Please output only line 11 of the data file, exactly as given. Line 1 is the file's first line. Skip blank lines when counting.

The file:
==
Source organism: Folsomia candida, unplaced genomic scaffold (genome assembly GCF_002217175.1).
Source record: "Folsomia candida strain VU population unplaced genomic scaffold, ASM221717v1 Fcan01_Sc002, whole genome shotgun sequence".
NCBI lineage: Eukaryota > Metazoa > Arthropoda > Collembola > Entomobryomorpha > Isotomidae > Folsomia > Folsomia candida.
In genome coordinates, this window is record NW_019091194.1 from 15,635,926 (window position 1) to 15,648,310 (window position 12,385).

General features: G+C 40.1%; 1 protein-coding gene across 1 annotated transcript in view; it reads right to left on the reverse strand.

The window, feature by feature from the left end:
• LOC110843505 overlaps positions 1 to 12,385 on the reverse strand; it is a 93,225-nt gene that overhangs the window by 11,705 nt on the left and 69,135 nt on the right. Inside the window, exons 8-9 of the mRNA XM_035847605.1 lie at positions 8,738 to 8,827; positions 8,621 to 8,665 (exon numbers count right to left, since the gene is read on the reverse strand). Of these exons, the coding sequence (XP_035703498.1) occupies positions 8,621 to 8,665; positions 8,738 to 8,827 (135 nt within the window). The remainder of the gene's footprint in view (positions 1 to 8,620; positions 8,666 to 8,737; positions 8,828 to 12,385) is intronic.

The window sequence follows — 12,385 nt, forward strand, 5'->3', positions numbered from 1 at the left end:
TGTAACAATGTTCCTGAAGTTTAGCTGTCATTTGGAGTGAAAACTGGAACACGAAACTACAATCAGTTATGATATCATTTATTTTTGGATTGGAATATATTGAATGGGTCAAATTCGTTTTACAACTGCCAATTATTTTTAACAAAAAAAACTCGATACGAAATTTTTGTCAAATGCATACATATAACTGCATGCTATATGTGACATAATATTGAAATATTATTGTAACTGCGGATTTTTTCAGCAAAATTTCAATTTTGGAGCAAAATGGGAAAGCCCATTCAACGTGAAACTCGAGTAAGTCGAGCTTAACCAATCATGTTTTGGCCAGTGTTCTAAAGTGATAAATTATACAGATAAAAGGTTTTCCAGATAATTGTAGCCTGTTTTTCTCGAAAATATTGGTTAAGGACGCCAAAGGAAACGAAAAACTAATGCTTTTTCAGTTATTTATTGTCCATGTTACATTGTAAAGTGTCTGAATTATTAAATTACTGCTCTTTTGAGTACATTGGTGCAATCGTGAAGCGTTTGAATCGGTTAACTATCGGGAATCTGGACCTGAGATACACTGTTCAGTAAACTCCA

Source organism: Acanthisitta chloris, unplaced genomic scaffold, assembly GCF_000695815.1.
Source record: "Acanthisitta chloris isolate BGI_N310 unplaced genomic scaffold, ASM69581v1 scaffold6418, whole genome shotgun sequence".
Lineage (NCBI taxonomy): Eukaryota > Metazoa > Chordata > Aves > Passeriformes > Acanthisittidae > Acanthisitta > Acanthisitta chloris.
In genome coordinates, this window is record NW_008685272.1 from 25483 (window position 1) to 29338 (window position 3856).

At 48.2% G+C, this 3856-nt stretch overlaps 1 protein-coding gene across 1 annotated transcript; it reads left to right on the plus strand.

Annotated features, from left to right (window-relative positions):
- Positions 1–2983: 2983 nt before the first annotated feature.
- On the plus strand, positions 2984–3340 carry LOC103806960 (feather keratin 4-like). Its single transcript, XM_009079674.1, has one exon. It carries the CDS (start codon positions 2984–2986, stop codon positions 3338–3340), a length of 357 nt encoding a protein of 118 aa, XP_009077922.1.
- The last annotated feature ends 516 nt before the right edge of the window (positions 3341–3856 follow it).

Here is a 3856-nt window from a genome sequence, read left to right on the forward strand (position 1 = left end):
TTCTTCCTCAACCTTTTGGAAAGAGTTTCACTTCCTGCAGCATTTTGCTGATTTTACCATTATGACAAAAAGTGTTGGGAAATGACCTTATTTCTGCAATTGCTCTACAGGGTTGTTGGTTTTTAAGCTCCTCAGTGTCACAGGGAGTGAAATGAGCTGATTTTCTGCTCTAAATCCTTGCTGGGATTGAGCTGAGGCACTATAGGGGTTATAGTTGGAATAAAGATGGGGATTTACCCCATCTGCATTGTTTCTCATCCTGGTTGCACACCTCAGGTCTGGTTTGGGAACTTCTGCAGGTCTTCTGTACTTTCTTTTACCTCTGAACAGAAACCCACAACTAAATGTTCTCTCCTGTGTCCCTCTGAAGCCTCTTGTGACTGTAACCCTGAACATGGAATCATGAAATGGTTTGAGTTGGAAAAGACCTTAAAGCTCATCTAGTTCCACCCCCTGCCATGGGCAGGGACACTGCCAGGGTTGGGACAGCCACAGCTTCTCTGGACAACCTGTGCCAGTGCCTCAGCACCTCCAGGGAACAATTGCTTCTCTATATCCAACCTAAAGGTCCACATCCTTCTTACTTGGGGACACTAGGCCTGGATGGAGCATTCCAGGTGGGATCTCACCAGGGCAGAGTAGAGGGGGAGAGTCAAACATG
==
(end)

Source record: "Acanthisitta chloris isolate BGI_N310 unplaced genomic scaffold, ASM69581v1 scaffold6418, whole genome shotgun sequence".